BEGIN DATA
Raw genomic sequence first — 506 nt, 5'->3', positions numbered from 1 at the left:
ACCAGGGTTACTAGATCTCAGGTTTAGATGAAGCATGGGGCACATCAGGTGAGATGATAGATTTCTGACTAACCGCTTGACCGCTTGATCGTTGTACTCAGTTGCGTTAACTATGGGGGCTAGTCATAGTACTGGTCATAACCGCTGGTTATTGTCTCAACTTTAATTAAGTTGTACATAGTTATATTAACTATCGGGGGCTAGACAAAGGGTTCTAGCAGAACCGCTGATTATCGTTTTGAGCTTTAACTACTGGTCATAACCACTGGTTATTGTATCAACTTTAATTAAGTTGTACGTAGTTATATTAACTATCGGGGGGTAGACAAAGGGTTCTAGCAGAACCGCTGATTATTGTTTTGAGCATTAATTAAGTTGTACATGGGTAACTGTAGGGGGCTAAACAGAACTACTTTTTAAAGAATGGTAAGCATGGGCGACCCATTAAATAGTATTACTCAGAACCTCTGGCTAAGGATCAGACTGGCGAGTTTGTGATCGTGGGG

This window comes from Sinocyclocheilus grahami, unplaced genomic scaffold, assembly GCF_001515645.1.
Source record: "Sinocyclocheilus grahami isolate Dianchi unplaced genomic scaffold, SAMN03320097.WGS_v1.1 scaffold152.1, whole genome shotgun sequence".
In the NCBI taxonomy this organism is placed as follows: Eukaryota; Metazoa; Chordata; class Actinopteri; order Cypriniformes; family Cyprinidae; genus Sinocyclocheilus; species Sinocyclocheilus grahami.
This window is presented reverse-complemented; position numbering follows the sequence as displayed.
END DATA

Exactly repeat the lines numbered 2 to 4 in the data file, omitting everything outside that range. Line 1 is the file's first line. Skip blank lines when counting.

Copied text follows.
ACCAGGGTTACTAGATCTCAGGTTTAGATGAAGCATGGGGCACATCAGGTGAGATGATAGATTTCTGACTAACCGCTTGACCGCTTGATCGTTGTACTCAGTTGCGTTAACTATGGGGGCTAGTCATAGTACTGGTCATAACCGCTGGTTATTGTCTCAACTTTAATTAAGTTGTACATAGTTATATTAACTATCGGGGGCTAGACAAAGGGTTCTAGCAGAACCGCTGATTATCGTTTTGAGCTTTAACTACTGGTCATAACCACTGGTTATTGTATCAACTTTAATTAAGTTGTACGTAGTTATATTAACTATCGGGGGGTAGACAAAGGGTTCTAGCAGAACCGCTGATTATTGTTTTGAGCATTAATTAAGTTGTACATGGGTAACTGTAGGGGGCTAAACAGAACTACTTTTTAAAGAATGGTAAGCATGGGCGACCCATTAAATAGTATTACTCAGAACCTCTGGCTAAGGATCAGACTGGCGAGTTTGTGATCGTGGGG

This window comes from Sinocyclocheilus grahami, unplaced genomic scaffold, assembly GCF_001515645.1.
Source record: "Sinocyclocheilus grahami isolate Dianchi unplaced genomic scaffold, SAMN03320097.WGS_v1.1 scaffold152.1, whole genome shotgun sequence".